Rhodochrosite – The Inca Rose Stone

Among our many Exhibits in the Rice Northwest Rock and Mineral Museum is our popular Rhodochrosite specimens. Rhodochrosite is also known as Inca Rose Stone, Raspberry Spar, and Manganese Spar.

Rhodochrosite is a manganese carbonate (MnCO3). The carbonates are a group of minerals that contain the anion group CO32-, and are subdivided into the calcite, aragonite, dolomite or hydrated carbonate subgroups. Rhodochrosite belongs to the calcite subgroup. These carbonates are known for having rhombohedral symmetry, which results in the formation of rare rhombohedron shaped crystals.

The name rhodochrosite is derived from the Greek for rose-colored. Rhodochrosite is most commonly pink or red, but may sometimes occur as yellow, grey or brown crystals. Pink and red colors occur when the rhodochrosite has a high manganese content, but some substitution of iron in place of manganese causes other colors. Its density also depends on the amount of manganese present, with a lower density associated with low iron content.

Rhodochrosite is white when powdered (white streak), and has a vitreous luster. It has similar hardness to other carbonates, with a Moh’s value between 3.5 and 4. It is found most commonly in hydrothermal veins, and is associated with other carbonates, sulfide minerals, fluorite, barite and quartz.

The Incas of Columbia called it Inca Rose and believed rhodochrosite is the blood of their former kings and queens that was turned to stone.

Good crystals of rhodochrosite are valued by mineral collectors, and rare, red, rhombohedron crystals are prized most highly. The Sweet Home Mine in Alma, Colorado, produced a number of exceptional rhodochrosite crystals in the 1990s, and the reason it is the state mineral for Colorado.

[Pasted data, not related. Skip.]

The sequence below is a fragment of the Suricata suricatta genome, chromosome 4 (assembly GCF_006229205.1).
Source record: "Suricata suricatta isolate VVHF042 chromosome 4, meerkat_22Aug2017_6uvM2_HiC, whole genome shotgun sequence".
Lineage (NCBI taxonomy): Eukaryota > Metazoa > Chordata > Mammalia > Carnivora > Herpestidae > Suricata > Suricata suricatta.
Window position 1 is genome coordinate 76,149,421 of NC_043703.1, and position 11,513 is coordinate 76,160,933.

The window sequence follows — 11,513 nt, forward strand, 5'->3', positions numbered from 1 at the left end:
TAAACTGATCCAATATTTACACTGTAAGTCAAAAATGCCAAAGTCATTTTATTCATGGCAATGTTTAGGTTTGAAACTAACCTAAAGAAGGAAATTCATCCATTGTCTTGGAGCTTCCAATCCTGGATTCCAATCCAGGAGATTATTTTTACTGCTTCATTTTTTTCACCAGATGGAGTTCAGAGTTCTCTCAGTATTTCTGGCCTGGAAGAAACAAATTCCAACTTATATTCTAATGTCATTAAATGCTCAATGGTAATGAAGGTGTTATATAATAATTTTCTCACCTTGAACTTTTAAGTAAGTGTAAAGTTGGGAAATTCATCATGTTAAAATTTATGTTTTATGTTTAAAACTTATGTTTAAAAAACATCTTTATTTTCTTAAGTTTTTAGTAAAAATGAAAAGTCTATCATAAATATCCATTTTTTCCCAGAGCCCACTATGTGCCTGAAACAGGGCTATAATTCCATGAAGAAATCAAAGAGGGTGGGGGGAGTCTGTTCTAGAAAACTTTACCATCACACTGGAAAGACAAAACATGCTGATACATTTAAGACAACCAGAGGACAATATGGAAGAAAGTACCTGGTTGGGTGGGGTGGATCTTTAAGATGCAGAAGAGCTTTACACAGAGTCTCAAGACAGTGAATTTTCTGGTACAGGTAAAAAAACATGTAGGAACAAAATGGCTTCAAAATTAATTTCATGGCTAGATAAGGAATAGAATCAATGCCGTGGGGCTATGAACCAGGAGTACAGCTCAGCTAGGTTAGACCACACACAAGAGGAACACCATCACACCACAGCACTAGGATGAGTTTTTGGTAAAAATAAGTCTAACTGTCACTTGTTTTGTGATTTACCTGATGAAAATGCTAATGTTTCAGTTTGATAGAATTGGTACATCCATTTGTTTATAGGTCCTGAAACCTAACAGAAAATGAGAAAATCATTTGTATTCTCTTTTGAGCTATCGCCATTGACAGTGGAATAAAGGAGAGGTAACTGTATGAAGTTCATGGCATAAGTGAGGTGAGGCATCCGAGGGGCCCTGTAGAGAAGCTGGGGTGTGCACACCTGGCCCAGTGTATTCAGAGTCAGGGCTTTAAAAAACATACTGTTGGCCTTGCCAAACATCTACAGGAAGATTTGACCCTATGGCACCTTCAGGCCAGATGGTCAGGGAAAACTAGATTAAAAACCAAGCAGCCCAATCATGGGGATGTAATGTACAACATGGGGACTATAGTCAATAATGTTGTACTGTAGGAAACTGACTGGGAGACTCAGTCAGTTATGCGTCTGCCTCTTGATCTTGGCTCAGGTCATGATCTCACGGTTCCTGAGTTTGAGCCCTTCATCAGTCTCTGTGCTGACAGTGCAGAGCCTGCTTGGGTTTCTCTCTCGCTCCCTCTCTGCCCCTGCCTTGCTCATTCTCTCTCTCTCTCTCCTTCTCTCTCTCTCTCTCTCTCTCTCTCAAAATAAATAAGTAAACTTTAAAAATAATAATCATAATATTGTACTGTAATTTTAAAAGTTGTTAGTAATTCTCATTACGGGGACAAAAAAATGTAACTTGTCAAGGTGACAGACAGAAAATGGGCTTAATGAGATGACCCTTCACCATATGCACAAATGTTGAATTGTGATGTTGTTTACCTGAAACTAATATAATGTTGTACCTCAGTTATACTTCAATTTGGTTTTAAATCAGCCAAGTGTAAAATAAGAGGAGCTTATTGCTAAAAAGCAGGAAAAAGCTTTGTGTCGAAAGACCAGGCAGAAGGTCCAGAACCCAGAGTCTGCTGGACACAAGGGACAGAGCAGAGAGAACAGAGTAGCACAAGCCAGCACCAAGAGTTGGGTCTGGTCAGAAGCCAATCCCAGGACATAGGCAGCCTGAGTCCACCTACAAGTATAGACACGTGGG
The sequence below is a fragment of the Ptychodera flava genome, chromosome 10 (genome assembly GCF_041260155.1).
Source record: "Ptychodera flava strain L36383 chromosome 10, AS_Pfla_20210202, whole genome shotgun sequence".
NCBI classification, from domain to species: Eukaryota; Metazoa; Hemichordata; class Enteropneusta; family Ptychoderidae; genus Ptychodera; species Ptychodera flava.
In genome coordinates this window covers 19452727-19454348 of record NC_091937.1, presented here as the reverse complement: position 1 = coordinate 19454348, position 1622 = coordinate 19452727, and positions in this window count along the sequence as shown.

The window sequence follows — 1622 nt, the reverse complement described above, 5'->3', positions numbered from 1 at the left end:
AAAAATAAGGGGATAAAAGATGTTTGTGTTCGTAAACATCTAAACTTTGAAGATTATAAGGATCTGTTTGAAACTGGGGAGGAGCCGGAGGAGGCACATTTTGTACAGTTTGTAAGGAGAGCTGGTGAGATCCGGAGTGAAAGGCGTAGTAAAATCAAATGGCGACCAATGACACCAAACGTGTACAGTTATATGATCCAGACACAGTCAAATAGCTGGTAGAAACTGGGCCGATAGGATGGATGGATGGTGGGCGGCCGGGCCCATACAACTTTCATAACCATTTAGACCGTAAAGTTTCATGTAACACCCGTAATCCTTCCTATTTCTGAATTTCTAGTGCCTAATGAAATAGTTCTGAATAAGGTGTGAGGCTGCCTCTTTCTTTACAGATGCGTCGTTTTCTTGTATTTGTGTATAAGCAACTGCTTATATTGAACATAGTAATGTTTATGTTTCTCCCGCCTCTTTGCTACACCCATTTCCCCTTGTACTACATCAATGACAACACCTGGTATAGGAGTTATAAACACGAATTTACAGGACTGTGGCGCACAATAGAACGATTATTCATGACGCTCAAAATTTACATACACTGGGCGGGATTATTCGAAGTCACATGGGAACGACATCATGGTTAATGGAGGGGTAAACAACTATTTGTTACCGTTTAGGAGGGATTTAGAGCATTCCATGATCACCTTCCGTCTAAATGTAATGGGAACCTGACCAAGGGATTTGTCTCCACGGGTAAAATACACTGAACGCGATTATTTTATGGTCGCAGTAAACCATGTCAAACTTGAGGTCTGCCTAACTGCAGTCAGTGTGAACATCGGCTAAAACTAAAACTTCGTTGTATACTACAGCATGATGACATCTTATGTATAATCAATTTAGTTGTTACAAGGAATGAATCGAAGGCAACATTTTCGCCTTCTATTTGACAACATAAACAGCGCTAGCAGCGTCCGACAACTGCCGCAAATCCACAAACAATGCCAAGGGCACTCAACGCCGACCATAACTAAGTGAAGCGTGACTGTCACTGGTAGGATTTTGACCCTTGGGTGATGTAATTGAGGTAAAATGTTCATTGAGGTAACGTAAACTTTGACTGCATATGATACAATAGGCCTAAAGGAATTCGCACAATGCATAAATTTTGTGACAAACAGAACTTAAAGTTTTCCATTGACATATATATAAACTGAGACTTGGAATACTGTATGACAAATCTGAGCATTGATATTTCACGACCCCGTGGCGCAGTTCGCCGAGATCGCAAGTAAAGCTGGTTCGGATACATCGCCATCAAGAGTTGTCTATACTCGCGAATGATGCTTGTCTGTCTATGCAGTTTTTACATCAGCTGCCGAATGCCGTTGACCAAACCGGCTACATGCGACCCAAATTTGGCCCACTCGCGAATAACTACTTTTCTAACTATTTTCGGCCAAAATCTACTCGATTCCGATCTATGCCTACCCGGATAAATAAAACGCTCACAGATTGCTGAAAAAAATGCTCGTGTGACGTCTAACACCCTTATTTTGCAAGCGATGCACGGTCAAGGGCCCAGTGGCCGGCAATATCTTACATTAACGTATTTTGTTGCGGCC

The most famous of these were the Alma King and the Alma Rose. Richard and Helen Rice bought both the Alma King and Alma Rose at the Tucson Gem and Mineral Show in 1993. They sold the Alma King to the Coors Brewing Company, who subsequently facilitated the Denver Museum of Nature and Science to acquire and display the specimen.

The Rices kept the Alma Rose, one of the museum’s signature specimens. You can see it in the Main Gallery at the museum today. It consists of five large (~9 cm) rhodochrosite rhombohedron crystals on a matrix of quartz, calcite, sphalerite and tetrahedrite.

Make sure you see the Alma Rose and our other rhodochrosite specimens, and take a few minutes to watch the movie about the Sweet Home Mine next time you visit the museum.

For more information on rhodochrosite:

Advertisements

Leave a Reply

Fill in your details below or click an icon to log in:

WordPress.com Logo

You are commenting using your WordPress.com account. Log Out / Change )

Twitter picture

You are commenting using your Twitter account. Log Out / Change )

Facebook photo

You are commenting using your Facebook account. Log Out / Change )

Google+ photo

You are commenting using your Google+ account. Log Out / Change )

Connecting to %s